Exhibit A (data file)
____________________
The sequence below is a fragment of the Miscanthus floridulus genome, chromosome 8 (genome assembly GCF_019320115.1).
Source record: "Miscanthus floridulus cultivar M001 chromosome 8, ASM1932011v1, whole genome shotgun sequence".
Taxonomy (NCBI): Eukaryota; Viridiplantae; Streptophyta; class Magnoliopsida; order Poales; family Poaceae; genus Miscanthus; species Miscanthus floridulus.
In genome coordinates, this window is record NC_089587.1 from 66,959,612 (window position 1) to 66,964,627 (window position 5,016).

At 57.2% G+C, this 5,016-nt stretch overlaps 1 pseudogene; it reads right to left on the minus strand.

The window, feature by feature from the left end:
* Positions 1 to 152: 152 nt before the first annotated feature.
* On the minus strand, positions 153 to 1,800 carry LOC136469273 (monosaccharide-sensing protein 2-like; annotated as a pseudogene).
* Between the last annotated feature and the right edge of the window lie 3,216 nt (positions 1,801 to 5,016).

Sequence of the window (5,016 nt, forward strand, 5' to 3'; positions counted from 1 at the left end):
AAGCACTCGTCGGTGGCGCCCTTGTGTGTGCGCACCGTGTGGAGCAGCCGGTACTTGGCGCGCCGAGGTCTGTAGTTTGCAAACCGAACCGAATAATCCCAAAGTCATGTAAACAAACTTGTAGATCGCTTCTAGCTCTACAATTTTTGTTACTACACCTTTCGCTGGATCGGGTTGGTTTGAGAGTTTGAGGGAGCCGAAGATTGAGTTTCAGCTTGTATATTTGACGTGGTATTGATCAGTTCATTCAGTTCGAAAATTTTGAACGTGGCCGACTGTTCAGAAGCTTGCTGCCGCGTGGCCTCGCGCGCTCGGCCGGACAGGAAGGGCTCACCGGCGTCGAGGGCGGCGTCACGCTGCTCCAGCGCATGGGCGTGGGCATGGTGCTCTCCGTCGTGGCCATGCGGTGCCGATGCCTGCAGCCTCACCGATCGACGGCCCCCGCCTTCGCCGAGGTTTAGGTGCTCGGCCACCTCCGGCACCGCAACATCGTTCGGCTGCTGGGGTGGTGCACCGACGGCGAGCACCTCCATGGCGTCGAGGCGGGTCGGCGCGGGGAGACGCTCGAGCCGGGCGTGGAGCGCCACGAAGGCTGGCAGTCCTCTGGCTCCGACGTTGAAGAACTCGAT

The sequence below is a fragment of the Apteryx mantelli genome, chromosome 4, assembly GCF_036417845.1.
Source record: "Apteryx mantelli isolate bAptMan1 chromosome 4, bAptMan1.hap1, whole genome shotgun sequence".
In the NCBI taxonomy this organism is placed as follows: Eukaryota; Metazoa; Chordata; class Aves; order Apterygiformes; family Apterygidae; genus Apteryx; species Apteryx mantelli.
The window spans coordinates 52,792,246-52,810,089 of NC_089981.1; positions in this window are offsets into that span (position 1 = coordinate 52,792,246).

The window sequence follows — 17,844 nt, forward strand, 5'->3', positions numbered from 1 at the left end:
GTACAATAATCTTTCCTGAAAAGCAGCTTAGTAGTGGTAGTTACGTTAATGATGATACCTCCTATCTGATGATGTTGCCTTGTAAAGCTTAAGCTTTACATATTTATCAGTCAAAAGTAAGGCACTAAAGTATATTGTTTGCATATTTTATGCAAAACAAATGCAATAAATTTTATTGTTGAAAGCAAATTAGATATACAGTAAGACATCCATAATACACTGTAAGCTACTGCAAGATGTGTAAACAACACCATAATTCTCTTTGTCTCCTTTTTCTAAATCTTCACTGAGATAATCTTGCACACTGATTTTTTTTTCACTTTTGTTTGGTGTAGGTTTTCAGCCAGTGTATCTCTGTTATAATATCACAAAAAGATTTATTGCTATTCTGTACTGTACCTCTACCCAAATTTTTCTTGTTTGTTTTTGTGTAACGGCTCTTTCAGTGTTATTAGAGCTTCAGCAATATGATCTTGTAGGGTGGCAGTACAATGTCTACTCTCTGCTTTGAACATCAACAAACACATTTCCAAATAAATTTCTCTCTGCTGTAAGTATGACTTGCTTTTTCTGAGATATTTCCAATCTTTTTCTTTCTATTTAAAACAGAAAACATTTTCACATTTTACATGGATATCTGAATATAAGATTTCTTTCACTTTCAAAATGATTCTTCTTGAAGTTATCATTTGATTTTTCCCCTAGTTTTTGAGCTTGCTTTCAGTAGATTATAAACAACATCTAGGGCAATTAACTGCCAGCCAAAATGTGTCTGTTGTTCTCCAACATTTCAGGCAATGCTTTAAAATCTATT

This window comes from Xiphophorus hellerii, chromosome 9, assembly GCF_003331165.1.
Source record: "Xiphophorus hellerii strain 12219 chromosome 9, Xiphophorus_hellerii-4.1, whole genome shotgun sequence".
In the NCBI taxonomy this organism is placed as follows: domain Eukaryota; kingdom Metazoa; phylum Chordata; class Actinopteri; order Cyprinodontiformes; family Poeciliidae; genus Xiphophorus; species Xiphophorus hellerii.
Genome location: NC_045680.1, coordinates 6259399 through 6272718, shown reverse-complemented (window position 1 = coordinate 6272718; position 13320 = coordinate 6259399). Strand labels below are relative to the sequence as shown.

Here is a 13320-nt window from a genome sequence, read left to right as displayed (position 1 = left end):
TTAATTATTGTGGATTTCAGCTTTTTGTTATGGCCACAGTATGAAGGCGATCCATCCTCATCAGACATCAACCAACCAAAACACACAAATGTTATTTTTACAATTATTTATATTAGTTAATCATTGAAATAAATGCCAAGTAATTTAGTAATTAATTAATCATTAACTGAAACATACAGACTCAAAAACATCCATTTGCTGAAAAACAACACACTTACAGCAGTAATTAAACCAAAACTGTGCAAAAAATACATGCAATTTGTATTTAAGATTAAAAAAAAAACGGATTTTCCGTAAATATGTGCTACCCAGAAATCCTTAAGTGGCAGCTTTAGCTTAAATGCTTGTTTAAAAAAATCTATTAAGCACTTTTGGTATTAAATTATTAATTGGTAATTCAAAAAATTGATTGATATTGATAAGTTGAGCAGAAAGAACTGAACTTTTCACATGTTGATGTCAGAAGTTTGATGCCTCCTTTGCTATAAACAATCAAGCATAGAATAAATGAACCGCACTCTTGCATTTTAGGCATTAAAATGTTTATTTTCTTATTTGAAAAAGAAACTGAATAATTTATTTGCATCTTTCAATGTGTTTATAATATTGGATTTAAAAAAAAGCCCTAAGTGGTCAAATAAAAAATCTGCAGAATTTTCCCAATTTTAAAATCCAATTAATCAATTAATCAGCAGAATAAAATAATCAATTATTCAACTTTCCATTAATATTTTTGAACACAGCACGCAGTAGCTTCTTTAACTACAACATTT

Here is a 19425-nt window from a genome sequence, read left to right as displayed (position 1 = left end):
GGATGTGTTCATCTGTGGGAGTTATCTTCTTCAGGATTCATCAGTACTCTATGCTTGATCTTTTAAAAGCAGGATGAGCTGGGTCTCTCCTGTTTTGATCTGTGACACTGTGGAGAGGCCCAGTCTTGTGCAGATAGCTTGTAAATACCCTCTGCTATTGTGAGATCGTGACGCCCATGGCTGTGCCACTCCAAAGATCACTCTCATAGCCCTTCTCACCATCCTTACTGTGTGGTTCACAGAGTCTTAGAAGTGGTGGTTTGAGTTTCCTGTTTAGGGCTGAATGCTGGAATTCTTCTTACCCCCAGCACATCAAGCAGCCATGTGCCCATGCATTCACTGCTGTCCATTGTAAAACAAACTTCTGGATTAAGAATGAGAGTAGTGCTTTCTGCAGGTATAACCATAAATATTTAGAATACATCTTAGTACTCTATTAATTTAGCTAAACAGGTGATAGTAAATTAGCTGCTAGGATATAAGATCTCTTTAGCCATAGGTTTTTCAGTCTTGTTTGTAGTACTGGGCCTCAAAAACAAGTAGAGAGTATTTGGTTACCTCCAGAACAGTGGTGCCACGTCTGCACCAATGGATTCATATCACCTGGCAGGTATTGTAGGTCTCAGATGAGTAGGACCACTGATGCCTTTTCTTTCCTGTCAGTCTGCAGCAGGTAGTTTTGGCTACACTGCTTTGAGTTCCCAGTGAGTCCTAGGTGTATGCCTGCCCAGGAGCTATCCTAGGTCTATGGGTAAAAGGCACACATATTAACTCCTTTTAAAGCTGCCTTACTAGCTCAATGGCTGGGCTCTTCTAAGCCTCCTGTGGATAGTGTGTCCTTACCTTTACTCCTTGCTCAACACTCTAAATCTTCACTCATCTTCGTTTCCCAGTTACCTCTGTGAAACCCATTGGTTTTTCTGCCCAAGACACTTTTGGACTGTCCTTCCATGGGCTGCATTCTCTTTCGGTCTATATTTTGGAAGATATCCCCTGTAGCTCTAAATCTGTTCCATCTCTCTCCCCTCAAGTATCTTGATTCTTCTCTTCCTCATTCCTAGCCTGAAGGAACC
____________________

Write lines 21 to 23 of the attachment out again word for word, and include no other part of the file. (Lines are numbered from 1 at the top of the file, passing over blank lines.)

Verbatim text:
Genome location: NC_045680.1, coordinates 6259399 through 6272718, shown reverse-complemented (window position 1 = coordinate 6272718; position 13320 = coordinate 6259399). Strand labels below are relative to the sequence as shown.

Here is a 13320-nt window from a genome sequence, read left to right as displayed (position 1 = left end):
TTAATTATTGTGGATTTCAGCTTTTTGTTATGGCCACAGTATGAAGGCGATCCATCCTCATCAGACATCAACCAACCAAAACACACAAATGTTATTTTTACAATTATTTATATTAGTTAATCATTGAAATAAATGCCAAGTAATTTAGTAATTAATTAATCATTAACTGAAACATACAGACTCAAAAACATCCATTTGCTGAAAAACAACACACTTACAGCAGTAATTAAACCAAAACTGTGCAAAAAATACATGCAATTTGTATTTAAGATTAAAAAAAAAACGGATTTTCCGTAAATATGTGCTACCCAGAAATCCTTAAGTGGCAGCTTTAGCTTAAATGCTTGTTTAAAAAAATCTATTAAGCACTTTTGGTATTAAATTATTAATTGGTAATTCAAAAAATTGATTGATATTGATAAGTTGAGCAGAAAGAACTGAACTTTTCACATGTTGATGTCAGAAGTTTGATGCCTCCTTTGCTATAAACAATCAAGCATAGAATAAATGAACCGCACTCTTGCATTTTAGGCATTAAAATGTTTATTTTCTTATTTGAAAAAGAAACTGAATAATTTATTTGCATCTTTCAATGTGTTTATAATATTGGATTTAAAAAAAAGCCCTAAGTGGTCAAATAAAAAATCTGCAGAATTTTCCCAATTTTAAAATCCAATTAATCAATTAATCAGCAGAATAAAATAATCAATTATTCAACTTTCCATTAATATTTTTGAACACAGCACGCAGTAGCTTCTTTAACTACAACATTT